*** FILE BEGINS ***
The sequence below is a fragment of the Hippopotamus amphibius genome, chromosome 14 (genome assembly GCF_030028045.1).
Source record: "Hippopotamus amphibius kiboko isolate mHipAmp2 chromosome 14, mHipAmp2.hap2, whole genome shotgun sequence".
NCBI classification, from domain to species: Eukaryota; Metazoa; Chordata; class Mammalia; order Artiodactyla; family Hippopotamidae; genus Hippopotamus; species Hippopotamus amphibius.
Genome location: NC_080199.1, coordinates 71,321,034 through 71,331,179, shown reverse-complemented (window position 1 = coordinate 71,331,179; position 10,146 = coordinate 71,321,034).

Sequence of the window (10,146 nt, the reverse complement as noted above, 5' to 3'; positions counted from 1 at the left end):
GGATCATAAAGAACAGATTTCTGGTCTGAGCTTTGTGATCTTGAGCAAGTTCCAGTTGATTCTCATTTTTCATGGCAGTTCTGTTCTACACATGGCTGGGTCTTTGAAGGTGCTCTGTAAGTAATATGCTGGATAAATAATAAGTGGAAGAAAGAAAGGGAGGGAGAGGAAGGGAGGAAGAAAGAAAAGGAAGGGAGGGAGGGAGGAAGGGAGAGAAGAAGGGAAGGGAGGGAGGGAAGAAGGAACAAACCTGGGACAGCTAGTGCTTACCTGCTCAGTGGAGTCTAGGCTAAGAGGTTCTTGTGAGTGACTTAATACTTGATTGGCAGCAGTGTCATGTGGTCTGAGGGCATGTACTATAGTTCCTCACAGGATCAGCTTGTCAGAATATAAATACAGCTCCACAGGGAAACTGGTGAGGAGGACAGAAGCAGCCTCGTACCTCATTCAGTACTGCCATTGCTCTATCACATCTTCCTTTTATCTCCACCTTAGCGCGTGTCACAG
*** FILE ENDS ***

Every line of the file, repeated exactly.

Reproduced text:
The sequence below is a fragment of the Hippopotamus amphibius genome, chromosome 14 (genome assembly GCF_030028045.1).
Source record: "Hippopotamus amphibius kiboko isolate mHipAmp2 chromosome 14, mHipAmp2.hap2, whole genome shotgun sequence".
NCBI classification, from domain to species: Eukaryota; Metazoa; Chordata; class Mammalia; order Artiodactyla; family Hippopotamidae; genus Hippopotamus; species Hippopotamus amphibius.
Genome location: NC_080199.1, coordinates 71,321,034 through 71,331,179, shown reverse-complemented (window position 1 = coordinate 71,331,179; position 10,146 = coordinate 71,321,034).

Sequence of the window (10,146 nt, the reverse complement as noted above, 5' to 3'; positions counted from 1 at the left end):
GGATCATAAAGAACAGATTTCTGGTCTGAGCTTTGTGATCTTGAGCAAGTTCCAGTTGATTCTCATTTTTCATGGCAGTTCTGTTCTACACATGGCTGGGTCTTTGAAGGTGCTCTGTAAGTAATATGCTGGATAAATAATAAGTGGAAGAAAGAAAGGGAGGGAGAGGAAGGGAGGAAGAAAGAAAAGGAAGGGAGGGAGGGAGGAAGGGAGAGAAGAAGGGAAGGGAGGGAGGGAAGAAGGAACAAACCTGGGACAGCTAGTGCTTACCTGCTCAGTGGAGTCTAGGCTAAGAGGTTCTTGTGAGTGACTTAATACTTGATTGGCAGCAGTGTCATGTGGTCTGAGGGCATGTACTATAGTTCCTCACAGGATCAGCTTGTCAGAATATAAATACAGCTCCACAGGGAAACTGGTGAGGAGGACAGAAGCAGCCTCGTACCTCATTCAGTACTGCCATTGCTCTATCACATCTTCCTTTTATCTCCACCTTAGCGCGTGTCACAG